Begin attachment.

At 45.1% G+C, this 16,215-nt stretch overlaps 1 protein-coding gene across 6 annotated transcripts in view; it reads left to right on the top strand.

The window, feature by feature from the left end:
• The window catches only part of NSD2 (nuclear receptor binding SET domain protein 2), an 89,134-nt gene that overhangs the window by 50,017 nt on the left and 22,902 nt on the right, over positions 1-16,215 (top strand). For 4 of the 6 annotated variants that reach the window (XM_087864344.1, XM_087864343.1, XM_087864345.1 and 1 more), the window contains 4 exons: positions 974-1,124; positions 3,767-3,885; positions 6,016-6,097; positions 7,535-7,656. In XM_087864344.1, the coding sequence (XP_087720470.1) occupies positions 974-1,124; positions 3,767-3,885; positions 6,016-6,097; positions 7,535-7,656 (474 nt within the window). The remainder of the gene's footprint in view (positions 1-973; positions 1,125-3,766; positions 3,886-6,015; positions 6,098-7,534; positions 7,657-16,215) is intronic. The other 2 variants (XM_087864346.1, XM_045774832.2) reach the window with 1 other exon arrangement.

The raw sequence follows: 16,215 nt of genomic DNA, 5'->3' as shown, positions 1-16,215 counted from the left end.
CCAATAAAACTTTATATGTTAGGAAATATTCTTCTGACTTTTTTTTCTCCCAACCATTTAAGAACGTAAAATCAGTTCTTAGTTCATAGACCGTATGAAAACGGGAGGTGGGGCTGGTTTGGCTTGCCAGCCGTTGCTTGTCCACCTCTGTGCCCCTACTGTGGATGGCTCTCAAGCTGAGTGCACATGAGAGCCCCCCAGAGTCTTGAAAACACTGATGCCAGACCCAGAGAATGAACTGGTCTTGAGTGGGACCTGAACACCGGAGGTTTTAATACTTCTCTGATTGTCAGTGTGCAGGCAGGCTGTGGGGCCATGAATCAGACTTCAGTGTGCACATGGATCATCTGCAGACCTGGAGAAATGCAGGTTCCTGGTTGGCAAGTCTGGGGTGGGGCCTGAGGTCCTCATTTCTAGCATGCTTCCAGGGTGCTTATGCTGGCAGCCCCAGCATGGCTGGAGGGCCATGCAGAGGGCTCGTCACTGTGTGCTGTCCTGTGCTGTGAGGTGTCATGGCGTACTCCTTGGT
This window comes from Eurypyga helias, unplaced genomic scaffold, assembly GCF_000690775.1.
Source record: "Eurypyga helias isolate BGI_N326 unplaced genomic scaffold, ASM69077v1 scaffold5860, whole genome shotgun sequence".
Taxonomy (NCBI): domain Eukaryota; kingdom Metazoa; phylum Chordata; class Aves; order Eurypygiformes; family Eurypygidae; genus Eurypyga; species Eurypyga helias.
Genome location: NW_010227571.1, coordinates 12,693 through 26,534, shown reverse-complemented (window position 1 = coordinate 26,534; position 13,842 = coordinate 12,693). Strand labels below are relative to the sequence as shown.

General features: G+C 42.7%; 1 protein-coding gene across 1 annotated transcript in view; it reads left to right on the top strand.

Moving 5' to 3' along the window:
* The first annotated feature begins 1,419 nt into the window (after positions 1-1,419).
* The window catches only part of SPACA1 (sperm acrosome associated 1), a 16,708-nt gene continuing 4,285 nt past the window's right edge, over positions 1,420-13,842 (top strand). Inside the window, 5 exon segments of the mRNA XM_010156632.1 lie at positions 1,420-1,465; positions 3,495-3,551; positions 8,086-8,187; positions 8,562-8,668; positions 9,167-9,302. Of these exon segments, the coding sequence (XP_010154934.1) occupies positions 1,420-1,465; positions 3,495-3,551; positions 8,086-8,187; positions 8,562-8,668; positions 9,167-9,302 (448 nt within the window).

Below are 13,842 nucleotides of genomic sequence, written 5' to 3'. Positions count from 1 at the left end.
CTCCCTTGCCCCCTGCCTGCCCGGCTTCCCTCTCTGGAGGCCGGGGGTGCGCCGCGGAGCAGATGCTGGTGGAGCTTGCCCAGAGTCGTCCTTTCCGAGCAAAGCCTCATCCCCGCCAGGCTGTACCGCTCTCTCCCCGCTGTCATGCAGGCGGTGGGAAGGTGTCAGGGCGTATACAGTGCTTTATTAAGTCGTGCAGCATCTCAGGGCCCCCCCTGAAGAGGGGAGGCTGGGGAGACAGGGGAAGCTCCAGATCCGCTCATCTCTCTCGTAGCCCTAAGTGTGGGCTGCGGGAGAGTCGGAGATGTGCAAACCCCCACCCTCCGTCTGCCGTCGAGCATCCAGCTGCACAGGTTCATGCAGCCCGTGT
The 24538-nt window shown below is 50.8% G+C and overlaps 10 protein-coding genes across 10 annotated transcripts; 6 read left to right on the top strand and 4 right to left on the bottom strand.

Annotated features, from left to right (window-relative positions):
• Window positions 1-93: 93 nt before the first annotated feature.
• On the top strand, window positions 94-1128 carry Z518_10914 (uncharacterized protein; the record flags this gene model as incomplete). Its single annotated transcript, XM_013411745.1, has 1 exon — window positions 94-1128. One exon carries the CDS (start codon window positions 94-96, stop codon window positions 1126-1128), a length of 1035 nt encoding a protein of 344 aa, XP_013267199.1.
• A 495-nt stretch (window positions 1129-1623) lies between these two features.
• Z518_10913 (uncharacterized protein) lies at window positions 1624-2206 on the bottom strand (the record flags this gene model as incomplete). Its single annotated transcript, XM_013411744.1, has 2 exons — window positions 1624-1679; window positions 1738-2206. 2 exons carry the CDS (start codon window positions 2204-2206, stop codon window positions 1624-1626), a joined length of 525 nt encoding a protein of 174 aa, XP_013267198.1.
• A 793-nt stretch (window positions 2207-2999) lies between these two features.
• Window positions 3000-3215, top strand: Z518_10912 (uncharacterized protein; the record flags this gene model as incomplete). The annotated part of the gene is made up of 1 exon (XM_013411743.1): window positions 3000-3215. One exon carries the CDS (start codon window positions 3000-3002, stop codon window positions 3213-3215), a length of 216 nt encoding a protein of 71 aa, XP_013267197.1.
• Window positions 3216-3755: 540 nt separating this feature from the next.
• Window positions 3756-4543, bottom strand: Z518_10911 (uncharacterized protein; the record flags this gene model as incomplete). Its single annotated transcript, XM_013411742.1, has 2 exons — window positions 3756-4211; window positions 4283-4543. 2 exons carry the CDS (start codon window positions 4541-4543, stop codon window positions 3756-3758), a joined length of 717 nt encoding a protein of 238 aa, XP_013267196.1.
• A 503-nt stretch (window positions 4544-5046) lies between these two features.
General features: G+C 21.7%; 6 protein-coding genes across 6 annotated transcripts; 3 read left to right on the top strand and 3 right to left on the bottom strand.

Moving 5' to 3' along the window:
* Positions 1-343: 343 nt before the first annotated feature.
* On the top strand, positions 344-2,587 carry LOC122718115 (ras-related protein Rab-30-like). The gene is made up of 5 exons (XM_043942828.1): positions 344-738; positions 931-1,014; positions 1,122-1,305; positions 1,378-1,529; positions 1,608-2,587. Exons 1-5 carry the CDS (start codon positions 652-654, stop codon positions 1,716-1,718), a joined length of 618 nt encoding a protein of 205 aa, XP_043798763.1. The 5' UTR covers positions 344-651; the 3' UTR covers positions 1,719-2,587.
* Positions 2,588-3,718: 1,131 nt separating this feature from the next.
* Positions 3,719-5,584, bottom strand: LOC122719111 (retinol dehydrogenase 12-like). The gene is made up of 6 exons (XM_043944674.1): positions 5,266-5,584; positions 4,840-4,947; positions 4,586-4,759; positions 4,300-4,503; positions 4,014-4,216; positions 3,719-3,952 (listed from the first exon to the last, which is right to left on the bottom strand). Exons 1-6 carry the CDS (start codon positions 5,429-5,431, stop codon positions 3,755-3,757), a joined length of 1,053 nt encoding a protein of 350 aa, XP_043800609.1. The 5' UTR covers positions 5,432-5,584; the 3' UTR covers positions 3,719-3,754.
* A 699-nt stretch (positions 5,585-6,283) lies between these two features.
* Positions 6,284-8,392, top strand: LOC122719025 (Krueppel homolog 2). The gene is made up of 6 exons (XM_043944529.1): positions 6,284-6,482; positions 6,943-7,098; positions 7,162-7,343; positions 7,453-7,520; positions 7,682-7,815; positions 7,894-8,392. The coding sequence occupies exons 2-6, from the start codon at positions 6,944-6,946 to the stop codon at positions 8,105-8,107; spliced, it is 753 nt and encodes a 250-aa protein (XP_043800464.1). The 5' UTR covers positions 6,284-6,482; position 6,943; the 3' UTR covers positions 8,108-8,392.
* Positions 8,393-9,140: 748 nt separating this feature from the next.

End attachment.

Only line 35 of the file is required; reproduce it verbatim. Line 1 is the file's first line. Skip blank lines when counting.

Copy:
* Positions 8,393-9,140: 748 nt separating this feature from the next.